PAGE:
Our plan is to make our next move the last until our children are old enough to go off and do their own thing. We aim to give them that feeling of belonging, even though it's not in the country we grew up in. They will grow up in France having had their very early, pre-school years in Austria. We're very lucky in that our choices are our own, we don't need to consider moving beause a company is telling us to.

Eldest is off toboganning with kindergarten this morning, so we better get going.

Thanks everyone for chiming in on this discussion, it's interesting to see so many opinions and reactions.
 

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I guess I would argue that kids are who they are and grow up to be a bigger version of what reveals itself early on in childhood.
I stayed in one place from the age of 5 through to the end of High School then started moving around and staying put for different periods of my adult life. My mum is from the UK so we often visited family, but only ever on school holidays.
Still, I always felt a little out of step with the other kids in my schools--though no one could probably tell as I was very good at appearing "normal". I have grown up to enjoy moving around, I love meeting new people and learning (well, trying to) new languages. I don't feel like I benefited from staying in a small town with a mediocre education system and very little cultural diversity.
I am sure it is very much down to the individual when all is said and done and us parents can say "I wish I had" or "if only" a thousand times, but I believe creating a loving home and open communication NO MATTER WHERE WE ARE is the best we can do.
Our kids will just be with us for a while and then move on to create the realities/homes they choose for themselves.
It's a crap shoot.
I know I am just trying to do my best, but I do like showing my children different cultures/languages.
~Beth
 
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It's a bit complicated, as moving around geographically is only part of the story. It's all about security and stability, which can be afforded to one's kids in different ways. The child's natural temperament is another factor. A solid family, supportive throughout, and a wandering expat's child can grow up as balanced and as 'rooted' as the one raised in a community where his family has been for generations. It's just not quite as easy.

An outgoing, gregarious child is going to be able to integrate more easily in new surroundings. The loner sort is more likely to retreat into himself. I've seen both with my kids - including one who is introspective and particularly shy, another who is naturally outgoing, positive, drawing other children to him and who are looking for his friendship. The rest are somewhere inbetween...

Measured against all this are the potential benefits of moving around. Learning to adapt to new, challenging circumstances. Encountering different cultures and attitudes, gaining a more mature understanding of the way the world works, more tolerance, less fear of the unknown.

I've particularly noticed this from the six months my kids lived with me in Thailand. Moving between Western countries certainly helps the process, but time spent in such a radically different culture, with lifestyles and attitudes that in some respects are completely alien, affected them greatly.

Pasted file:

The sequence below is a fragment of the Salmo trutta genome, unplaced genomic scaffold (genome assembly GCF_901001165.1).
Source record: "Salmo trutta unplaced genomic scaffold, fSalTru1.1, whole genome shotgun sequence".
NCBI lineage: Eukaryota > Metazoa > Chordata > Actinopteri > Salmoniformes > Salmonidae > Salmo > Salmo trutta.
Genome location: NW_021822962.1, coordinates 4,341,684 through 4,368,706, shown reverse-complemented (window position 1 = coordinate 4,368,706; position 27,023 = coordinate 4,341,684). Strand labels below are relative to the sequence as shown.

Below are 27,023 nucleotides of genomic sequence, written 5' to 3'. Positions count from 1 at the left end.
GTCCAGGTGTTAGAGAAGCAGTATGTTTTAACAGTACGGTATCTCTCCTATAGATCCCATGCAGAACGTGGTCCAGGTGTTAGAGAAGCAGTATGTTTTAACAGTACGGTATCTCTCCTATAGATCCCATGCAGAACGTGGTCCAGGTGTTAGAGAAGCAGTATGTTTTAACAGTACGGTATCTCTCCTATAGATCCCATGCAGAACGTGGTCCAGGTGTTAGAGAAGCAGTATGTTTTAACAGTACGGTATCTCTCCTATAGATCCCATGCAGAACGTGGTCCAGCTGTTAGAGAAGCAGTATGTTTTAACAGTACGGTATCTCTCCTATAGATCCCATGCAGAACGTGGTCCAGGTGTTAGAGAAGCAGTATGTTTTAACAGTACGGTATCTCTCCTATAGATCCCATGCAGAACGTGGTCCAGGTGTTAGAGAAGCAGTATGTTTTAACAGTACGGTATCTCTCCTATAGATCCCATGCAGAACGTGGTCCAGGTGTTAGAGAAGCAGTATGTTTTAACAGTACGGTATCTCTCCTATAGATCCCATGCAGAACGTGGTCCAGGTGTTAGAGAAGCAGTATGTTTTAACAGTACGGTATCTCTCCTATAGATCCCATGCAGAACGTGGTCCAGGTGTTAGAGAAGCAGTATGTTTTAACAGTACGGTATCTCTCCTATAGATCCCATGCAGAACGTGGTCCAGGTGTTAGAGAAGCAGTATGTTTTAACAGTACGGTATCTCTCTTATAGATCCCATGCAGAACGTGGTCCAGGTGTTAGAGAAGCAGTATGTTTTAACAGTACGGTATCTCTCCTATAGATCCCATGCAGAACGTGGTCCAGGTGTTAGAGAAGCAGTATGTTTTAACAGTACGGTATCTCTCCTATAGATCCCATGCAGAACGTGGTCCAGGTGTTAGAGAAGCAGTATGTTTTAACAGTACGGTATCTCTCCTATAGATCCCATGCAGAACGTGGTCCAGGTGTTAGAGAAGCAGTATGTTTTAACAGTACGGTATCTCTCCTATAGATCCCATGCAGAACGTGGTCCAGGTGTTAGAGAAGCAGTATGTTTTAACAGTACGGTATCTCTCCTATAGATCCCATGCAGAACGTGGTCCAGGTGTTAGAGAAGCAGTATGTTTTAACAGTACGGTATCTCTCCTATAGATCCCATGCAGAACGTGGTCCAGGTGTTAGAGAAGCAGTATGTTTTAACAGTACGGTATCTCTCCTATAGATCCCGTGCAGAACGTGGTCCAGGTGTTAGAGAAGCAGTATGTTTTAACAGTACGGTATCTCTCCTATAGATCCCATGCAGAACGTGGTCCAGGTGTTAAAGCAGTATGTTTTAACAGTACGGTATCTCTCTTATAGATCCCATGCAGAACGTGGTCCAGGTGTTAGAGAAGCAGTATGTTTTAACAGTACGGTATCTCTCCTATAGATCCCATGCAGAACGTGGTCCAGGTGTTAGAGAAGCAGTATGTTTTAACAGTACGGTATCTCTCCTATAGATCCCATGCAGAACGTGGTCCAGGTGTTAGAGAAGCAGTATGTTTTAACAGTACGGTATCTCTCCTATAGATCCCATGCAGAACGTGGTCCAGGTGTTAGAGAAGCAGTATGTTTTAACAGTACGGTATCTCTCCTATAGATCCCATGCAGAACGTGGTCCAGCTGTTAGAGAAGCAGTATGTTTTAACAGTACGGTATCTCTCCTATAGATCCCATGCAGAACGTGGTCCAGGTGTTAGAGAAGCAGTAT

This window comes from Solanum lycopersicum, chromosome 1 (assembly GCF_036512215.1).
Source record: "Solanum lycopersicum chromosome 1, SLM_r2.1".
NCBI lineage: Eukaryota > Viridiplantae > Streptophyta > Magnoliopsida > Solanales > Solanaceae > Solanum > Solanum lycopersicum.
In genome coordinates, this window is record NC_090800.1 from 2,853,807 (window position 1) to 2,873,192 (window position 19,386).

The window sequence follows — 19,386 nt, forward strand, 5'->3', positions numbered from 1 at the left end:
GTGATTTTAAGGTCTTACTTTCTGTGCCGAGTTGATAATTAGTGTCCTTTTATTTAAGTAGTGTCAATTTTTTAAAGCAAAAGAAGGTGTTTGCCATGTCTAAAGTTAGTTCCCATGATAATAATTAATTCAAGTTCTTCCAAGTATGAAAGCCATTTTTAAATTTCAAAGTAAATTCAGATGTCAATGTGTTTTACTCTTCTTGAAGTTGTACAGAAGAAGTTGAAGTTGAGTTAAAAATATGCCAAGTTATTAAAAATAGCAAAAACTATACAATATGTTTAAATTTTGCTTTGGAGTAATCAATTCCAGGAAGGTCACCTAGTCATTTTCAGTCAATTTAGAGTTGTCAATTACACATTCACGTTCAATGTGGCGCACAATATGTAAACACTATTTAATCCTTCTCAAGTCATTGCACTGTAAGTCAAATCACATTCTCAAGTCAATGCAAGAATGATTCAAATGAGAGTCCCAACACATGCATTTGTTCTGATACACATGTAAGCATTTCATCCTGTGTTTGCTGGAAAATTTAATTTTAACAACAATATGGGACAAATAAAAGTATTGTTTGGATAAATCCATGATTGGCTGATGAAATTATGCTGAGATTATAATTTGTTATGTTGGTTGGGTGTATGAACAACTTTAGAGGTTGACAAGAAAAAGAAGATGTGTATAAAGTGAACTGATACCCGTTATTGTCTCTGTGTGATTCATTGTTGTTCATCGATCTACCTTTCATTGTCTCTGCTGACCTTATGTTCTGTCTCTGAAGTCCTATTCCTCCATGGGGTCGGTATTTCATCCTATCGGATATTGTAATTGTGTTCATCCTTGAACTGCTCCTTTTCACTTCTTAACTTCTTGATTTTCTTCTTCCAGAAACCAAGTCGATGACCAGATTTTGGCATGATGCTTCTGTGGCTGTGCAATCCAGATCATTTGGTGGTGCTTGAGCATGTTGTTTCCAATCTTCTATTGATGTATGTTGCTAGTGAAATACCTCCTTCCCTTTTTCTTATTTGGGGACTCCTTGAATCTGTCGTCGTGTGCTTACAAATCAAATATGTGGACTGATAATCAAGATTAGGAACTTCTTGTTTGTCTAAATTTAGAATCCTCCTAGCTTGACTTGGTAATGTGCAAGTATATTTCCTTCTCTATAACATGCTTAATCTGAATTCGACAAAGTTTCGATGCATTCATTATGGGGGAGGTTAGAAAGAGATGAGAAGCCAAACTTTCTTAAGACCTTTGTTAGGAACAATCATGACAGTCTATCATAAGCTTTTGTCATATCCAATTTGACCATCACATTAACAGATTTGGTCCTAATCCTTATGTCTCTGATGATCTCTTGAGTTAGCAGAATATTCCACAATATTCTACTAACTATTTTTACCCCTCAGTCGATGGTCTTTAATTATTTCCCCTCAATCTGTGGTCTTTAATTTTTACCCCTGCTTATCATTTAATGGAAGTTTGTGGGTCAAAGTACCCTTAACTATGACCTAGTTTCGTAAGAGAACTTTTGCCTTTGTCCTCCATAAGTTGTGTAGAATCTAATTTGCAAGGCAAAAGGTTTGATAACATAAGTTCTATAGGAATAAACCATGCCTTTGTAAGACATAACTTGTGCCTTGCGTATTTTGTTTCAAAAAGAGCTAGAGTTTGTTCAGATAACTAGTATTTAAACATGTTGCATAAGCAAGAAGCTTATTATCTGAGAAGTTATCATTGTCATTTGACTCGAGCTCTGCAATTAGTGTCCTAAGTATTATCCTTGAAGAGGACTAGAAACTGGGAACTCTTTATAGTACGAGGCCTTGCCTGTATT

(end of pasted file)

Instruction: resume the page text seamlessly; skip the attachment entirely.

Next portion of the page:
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Discussion Starter · #11 ·
It's all about security and stability, which can be afforded to one's kids in different ways. The child's natural temperament is another factor. A solid family, supportive throughout, and a wandering expat's child can grow up as balanced and as 'rooted' as the one raised in a community where his family has been for generations. It's just not quite as easy.
Nail has thus been hit on the head!

Fascinating that six months in a radically different culture should have had such a dramatic effect. What specifically was affected in their personalities following that experience? (If you don't mind my asking)

I suppose the family unit must rely on itself far more in our expat world than it would in our 'home' country.

Does anyone have a consciously adopted tradition in their family that is untypical to their 'home' country's tradition?
 

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Does anyone have a consciously adopted tradition in their family that is untypical to their 'home' country's tradition?
Back in my early days in France, I belonged to a group called AAWE (Association of American Wives of Europeans), which was largely made up of American women married to French men. A big part of their program was based on raising kids in a bi-cultural (or multi-cultural) setting.

Many of the American mothers were quite set on maintaining the American traditions - English spoken in the home (and if you get France 24 in English, I think several of the presenters are sons and daughters of AAWE members), celebrating Halloween, Thanksgiving and even the 4th of July, plus summers spent back in the US with American family. (A source, it turns out, of considerable angst for many French husbands... there is apparently a fear that the wife and kids won't return from the US if allowed to remain there too long.)